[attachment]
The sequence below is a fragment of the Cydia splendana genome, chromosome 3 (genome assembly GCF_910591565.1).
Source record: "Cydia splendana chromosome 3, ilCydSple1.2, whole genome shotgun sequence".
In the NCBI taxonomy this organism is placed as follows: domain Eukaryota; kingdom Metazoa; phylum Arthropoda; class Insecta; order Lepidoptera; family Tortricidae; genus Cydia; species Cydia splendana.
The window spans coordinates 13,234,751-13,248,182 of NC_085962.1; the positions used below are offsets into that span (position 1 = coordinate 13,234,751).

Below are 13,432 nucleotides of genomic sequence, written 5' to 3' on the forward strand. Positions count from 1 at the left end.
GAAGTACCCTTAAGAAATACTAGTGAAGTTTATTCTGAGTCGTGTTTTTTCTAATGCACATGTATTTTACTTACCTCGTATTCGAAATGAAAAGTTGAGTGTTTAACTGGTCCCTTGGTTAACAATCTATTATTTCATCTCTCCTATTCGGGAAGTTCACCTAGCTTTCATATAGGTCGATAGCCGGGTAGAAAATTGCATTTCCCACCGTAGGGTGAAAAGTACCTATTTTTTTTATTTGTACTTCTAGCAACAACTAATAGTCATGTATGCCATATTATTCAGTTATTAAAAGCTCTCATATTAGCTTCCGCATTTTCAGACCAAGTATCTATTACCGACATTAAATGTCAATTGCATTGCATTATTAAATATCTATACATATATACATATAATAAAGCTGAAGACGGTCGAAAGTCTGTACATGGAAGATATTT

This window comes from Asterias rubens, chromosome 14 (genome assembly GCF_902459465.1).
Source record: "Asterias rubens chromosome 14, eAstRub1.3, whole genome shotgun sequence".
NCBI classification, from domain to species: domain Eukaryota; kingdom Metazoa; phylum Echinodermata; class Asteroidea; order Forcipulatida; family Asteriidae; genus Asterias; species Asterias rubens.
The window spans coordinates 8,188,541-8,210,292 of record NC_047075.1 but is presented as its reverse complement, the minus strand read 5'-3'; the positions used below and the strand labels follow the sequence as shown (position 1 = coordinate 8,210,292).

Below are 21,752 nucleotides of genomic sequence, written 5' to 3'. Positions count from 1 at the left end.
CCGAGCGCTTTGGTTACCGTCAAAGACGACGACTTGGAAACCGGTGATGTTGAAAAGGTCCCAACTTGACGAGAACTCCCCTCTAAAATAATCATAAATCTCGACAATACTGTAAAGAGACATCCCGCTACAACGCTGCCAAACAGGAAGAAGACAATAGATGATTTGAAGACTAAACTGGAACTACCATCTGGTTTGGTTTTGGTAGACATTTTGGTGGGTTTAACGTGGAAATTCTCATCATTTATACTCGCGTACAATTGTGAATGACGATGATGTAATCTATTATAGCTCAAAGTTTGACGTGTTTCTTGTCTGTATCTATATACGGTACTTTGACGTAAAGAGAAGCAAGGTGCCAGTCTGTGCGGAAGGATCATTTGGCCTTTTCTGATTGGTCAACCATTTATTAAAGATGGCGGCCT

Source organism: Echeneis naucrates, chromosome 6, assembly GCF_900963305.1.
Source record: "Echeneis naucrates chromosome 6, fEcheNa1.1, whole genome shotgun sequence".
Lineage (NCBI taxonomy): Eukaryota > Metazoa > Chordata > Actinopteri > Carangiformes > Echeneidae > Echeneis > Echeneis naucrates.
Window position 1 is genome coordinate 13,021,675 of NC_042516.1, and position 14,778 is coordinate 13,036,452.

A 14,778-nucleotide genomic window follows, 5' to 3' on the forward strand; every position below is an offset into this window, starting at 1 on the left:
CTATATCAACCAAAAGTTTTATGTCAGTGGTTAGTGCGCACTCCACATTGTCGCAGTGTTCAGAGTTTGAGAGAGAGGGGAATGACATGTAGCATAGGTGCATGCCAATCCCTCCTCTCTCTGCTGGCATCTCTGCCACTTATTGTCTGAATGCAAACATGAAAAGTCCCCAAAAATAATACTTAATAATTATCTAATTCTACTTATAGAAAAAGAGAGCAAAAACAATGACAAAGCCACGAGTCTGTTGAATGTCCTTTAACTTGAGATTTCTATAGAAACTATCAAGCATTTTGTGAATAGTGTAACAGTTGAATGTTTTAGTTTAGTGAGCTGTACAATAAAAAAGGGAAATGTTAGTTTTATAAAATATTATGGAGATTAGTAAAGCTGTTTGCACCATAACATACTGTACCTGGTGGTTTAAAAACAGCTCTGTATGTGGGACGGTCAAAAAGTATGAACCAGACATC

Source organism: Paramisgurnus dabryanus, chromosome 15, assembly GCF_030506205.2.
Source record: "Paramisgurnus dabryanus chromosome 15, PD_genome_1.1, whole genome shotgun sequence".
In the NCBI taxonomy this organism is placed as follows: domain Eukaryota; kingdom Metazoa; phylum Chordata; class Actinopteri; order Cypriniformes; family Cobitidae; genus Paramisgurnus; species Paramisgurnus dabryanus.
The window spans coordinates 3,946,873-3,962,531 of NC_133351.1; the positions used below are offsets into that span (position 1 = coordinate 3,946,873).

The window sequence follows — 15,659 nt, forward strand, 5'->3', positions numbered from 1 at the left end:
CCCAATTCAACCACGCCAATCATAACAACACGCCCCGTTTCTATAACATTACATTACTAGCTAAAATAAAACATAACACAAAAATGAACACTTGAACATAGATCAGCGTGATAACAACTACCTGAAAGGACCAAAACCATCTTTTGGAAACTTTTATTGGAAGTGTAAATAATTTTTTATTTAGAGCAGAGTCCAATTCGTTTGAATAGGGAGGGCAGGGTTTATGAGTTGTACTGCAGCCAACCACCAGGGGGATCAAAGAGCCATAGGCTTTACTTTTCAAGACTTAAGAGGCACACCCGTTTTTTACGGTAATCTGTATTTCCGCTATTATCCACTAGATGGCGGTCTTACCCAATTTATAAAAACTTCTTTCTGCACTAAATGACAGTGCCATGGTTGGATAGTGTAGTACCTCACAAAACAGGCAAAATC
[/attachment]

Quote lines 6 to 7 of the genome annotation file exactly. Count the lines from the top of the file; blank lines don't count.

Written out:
GAAGTACCCTTAAGAAATACTAGTGAAGTTTATTCTGAGTCGTGTTTTTTCTAATGCACATGTATTTTACTTACCTCGTATTCGAAATGAAAAGTTGAGTGTTTAACTGGTCCCTTGGTTAACAATCTATTATTTCATCTCTCCTATTCGGGAAGTTCACCTAGCTTTCATATAGGTCGATAGCCGGGTAGAAAATTGCATTTCCCACCGTAGGGTGAAAAGTACCTATTTTTTTTATTTGTACTTCTAGCAACAACTAATAGTCATGTATGCCATATTATTCAGTTATTAAAAGCTCTCATATTAGCTTCCGCATTTTCAGACCAAGTATCTATTACCGACATTAAATGTCAATTGCATTGCATTATTAAATATCTATACATATATACATATAATAAAGCTGAAGACGGTCGAAAGTCTGTACATGGAAGATATTT

This window comes from Asterias rubens, chromosome 14 (genome assembly GCF_902459465.1).